Introduction to Observability: How Does It Work?

4 Mins read
Introduction to Observability: How Does It Work?

If  you’re keen on the latest in IT developments and trends, you may have come across the term ‘Observability.’ What’s more, there are many industry leaders that emphasize the need to make use of observability. 

One of the main reasons why observability is so important in organizations is the fact that organizations are now using software for many different functions while not being responsible for the writing and coding of the various systems.

Furthermore, as new systems are released, they continue to be all the more complex in their coding and design. Because of this, there’s the need for teams to understand the relationship that exists between all the different software systems. This is the basis of observability.

By making systems observable you can use software to transform your business.

Understanding Observability

What is observability? Observability simply means to deduce the internal workings of the systems by observing the software’s external outputs. And, you can do this without the need to shift to a new code.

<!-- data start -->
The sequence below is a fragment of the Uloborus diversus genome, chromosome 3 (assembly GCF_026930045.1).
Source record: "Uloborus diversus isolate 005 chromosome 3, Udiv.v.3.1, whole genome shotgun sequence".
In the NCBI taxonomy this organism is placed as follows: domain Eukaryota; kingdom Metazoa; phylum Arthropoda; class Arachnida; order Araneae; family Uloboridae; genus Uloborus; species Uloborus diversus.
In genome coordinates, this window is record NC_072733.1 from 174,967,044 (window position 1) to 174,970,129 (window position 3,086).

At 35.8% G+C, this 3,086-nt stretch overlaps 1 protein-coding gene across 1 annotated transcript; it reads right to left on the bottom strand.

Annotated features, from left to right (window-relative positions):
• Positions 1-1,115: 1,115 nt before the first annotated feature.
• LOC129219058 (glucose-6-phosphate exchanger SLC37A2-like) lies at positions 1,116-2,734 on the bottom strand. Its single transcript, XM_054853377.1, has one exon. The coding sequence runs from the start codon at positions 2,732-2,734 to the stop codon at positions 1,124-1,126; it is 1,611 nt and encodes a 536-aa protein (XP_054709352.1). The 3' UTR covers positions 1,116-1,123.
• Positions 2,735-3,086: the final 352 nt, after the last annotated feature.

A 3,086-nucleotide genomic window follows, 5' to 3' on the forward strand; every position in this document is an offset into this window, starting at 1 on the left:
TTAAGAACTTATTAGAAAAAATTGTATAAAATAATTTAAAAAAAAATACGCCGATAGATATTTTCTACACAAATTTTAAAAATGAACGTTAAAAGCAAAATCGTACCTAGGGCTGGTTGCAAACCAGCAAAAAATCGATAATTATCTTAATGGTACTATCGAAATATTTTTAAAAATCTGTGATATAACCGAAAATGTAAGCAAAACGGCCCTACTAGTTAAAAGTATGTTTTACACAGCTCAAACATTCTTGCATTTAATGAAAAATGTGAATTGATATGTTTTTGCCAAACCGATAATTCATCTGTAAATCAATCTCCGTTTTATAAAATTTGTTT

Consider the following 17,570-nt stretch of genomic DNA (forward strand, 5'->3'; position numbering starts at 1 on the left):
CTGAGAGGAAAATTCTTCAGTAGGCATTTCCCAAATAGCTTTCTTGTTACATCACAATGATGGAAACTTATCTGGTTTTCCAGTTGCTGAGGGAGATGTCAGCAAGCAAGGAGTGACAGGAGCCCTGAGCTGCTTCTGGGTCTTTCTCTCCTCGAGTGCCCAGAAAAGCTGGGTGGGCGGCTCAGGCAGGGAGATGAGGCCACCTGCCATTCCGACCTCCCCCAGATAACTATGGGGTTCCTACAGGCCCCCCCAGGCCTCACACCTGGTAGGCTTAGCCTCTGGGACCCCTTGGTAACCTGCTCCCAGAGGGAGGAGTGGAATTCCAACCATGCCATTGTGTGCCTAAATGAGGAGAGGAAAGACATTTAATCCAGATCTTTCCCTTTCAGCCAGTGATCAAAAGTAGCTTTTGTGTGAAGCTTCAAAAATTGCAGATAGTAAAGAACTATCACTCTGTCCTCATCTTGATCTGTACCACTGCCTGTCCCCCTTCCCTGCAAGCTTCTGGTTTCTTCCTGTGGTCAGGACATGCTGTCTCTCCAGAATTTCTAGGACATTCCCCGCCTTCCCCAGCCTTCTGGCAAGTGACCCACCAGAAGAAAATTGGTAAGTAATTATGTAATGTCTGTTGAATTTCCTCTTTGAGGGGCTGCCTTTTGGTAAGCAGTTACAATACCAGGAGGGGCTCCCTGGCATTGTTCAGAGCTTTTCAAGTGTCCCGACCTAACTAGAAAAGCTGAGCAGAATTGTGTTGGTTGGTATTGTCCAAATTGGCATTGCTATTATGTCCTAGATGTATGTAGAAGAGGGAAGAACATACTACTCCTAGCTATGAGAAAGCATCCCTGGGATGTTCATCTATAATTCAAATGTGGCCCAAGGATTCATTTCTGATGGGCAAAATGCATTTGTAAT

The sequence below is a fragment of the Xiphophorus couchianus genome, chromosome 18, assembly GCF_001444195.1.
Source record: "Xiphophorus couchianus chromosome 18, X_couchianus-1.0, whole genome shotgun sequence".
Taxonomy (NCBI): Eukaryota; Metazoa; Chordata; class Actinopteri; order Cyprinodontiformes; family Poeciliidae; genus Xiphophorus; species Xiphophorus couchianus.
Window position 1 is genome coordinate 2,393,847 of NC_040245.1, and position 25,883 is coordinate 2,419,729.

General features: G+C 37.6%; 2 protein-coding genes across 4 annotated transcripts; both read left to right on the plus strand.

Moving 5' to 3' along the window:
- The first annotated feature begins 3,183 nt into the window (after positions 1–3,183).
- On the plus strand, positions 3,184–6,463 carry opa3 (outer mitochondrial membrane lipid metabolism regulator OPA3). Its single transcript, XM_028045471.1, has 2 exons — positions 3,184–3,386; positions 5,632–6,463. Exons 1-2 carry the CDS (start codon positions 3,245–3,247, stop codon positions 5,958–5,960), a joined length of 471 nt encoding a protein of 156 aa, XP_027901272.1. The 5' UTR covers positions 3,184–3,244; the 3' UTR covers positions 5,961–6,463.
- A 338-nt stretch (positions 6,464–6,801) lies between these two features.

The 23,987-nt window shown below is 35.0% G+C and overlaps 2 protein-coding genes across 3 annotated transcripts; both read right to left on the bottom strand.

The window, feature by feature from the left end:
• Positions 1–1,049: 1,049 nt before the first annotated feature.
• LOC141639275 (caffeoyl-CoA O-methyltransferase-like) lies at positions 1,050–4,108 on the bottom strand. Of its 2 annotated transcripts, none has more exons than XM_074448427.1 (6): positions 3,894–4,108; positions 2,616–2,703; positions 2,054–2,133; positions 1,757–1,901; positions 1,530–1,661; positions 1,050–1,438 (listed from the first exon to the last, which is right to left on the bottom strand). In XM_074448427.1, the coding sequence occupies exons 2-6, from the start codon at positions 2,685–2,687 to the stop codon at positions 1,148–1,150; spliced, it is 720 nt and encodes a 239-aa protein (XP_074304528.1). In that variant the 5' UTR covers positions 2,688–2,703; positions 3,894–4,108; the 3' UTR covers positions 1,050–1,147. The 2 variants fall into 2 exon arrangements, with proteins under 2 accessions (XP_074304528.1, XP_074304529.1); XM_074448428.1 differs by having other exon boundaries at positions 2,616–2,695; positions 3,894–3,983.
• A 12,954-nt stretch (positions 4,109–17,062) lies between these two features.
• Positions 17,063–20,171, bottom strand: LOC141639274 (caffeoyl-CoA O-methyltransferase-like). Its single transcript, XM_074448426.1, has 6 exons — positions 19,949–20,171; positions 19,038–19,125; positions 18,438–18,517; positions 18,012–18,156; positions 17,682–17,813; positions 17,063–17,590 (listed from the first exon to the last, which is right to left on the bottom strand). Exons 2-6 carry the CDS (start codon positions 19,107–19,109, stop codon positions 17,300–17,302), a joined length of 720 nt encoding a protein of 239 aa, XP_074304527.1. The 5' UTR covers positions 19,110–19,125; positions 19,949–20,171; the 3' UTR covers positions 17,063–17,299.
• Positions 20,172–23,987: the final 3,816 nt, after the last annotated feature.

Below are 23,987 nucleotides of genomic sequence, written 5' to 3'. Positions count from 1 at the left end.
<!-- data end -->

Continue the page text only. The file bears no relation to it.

One of the main benefits of making a system more observable is that the teams that manage and run the system can see how it’s performing. Developers will also be able to observe what’s going on with the system as it receives traffic, and easily find solutions since they can inspect the logs.

But that is not where things end. Markets and salespeople can ask the developers to include certain aspects such as identifiers for campaigns. They may also want to see customer IDs in the system. This simply means that observability can help make the system more versatile and more suited to the needs of the business.

Observability is important in helping develop tools that deliver work in a world where the complexity of systems continues to increase. Observability also predicts if the system’s code is about to break. This means that you can anticipate the problem and fix it before it causes a disruption in the operation s of the organization.